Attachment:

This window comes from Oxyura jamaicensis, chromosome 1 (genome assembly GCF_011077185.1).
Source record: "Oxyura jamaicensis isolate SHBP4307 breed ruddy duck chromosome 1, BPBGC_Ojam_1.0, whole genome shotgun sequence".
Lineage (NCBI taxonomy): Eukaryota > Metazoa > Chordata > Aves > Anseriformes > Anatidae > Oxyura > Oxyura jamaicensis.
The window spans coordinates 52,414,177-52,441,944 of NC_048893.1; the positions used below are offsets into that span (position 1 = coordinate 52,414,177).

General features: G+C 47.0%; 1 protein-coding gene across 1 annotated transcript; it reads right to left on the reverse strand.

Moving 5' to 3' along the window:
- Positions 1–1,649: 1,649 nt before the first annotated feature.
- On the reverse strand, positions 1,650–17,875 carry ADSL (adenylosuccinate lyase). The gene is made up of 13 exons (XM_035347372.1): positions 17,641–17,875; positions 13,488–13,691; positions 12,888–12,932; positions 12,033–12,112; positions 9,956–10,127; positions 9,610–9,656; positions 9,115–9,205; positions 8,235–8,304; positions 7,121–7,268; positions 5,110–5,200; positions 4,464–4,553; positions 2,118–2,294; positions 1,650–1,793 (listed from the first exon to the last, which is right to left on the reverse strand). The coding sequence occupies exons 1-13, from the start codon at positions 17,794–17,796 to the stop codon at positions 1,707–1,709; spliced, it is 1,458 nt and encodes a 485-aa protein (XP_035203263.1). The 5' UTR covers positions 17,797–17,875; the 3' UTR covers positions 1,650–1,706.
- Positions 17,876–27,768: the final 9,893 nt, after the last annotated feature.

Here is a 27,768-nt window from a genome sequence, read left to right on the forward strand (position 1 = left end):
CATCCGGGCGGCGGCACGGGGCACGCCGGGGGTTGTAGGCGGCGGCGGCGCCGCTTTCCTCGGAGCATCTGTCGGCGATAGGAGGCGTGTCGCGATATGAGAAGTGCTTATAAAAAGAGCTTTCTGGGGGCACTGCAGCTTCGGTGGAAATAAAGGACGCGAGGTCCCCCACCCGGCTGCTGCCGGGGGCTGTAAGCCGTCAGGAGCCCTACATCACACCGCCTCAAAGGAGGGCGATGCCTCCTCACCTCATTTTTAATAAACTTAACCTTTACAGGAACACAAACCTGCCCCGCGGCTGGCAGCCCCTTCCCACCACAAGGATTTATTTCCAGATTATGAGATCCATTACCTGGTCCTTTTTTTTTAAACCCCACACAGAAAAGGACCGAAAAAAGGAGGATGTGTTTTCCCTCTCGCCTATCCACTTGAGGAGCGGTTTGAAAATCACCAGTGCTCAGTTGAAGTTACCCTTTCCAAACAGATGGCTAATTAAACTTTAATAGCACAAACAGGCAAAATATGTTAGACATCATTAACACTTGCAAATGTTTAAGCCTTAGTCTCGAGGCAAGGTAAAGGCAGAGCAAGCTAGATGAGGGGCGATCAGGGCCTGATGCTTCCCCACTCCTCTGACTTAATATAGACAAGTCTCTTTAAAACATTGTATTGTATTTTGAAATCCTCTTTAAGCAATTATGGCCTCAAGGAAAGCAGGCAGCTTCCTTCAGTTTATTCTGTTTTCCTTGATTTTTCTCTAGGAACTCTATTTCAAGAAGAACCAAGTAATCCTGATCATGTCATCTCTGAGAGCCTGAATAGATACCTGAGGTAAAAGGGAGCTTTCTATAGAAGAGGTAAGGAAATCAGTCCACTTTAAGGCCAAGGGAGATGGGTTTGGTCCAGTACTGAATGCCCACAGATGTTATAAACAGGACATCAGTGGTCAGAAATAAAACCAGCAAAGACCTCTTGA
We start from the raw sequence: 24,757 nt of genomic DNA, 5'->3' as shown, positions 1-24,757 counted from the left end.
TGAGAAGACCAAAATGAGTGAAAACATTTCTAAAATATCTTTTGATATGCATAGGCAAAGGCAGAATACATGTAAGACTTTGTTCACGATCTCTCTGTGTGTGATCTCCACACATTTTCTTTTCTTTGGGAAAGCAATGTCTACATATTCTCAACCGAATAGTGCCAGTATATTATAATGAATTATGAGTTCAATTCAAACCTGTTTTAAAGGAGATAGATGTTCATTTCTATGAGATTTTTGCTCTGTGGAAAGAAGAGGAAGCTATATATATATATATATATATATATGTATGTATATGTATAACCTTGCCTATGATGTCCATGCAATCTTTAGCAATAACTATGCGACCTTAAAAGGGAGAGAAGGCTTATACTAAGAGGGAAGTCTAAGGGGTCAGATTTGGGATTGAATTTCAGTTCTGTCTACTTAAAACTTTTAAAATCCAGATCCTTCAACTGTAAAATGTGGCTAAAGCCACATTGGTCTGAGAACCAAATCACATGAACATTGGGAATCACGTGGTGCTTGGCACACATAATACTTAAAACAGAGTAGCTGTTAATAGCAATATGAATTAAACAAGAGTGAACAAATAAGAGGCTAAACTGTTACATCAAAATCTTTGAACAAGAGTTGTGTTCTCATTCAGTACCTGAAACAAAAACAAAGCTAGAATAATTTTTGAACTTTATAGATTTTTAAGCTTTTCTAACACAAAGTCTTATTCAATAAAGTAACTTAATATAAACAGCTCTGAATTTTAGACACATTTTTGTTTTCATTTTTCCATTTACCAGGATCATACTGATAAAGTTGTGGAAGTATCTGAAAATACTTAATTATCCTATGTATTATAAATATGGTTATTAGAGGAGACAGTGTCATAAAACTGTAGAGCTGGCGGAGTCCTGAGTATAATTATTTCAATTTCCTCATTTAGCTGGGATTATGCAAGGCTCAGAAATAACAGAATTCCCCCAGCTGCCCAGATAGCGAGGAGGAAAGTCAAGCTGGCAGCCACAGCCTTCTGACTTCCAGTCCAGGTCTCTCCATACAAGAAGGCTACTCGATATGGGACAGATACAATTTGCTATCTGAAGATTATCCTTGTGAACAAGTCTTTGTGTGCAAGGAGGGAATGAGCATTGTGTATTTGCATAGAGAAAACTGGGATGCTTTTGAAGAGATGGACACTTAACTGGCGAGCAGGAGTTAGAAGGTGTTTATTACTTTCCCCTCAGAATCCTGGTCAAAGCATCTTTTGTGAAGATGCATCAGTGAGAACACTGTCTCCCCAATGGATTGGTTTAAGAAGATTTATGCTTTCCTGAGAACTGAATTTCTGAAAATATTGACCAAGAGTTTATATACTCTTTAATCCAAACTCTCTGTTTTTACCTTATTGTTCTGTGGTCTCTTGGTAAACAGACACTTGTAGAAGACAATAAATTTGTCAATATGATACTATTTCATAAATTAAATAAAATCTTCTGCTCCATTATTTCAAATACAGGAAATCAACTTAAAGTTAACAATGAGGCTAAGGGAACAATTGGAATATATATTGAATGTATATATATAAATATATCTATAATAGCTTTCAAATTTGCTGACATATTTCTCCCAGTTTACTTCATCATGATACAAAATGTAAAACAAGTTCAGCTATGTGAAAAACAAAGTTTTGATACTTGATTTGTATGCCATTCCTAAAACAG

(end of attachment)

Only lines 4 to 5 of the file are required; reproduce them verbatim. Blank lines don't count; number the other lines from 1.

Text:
The window spans coordinates 52,414,177-52,441,944 of NC_048893.1; the positions used below are offsets into that span (position 1 = coordinate 52,414,177).

General features: G+C 47.0%; 1 protein-coding gene across 1 annotated transcript; it reads right to left on the reverse strand.